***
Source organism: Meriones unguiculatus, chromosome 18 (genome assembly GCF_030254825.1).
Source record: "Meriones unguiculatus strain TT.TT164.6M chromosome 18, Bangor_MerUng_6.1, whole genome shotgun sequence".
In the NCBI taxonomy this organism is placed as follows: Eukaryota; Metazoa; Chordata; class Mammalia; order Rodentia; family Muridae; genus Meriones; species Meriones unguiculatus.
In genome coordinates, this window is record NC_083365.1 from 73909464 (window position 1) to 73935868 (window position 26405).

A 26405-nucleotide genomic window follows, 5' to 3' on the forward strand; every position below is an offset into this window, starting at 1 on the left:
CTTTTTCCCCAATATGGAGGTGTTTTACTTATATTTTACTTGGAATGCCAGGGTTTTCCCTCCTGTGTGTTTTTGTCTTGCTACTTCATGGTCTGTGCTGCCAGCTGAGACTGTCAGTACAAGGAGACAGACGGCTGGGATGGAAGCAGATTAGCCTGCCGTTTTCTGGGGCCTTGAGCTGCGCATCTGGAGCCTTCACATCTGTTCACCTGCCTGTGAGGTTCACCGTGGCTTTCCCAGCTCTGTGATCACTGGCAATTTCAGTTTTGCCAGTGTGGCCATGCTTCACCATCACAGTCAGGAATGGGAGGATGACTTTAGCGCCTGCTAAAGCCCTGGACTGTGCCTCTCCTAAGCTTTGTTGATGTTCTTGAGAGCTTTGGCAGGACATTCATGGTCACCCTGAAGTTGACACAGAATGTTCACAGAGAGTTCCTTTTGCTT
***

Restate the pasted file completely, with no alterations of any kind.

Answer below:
Source organism: Meriones unguiculatus, chromosome 18 (genome assembly GCF_030254825.1).
Source record: "Meriones unguiculatus strain TT.TT164.6M chromosome 18, Bangor_MerUng_6.1, whole genome shotgun sequence".
In the NCBI taxonomy this organism is placed as follows: Eukaryota; Metazoa; Chordata; class Mammalia; order Rodentia; family Muridae; genus Meriones; species Meriones unguiculatus.
In genome coordinates, this window is record NC_083365.1 from 73909464 (window position 1) to 73935868 (window position 26405).

A 26405-nucleotide genomic window follows, 5' to 3' on the forward strand; every position below is an offset into this window, starting at 1 on the left:
CTTTTTCCCCAATATGGAGGTGTTTTACTTATATTTTACTTGGAATGCCAGGGTTTTCCCTCCTGTGTGTTTTTGTCTTGCTACTTCATGGTCTGTGCTGCCAGCTGAGACTGTCAGTACAAGGAGACAGACGGCTGGGATGGAAGCAGATTAGCCTGCCGTTTTCTGGGGCCTTGAGCTGCGCATCTGGAGCCTTCACATCTGTTCACCTGCCTGTGAGGTTCACCGTGGCTTTCCCAGCTCTGTGATCACTGGCAATTTCAGTTTTGCCAGTGTGGCCATGCTTCACCATCACAGTCAGGAATGGGAGGATGACTTTAGCGCCTGCTAAAGCCCTGGACTGTGCCTCTCCTAAGCTTTGTTGATGTTCTTGAGAGCTTTGGCAGGACATTCATGGTCACCCTGAAGTTGACACAGAATGTTCACAGAGAGTTCCTTTTGCTT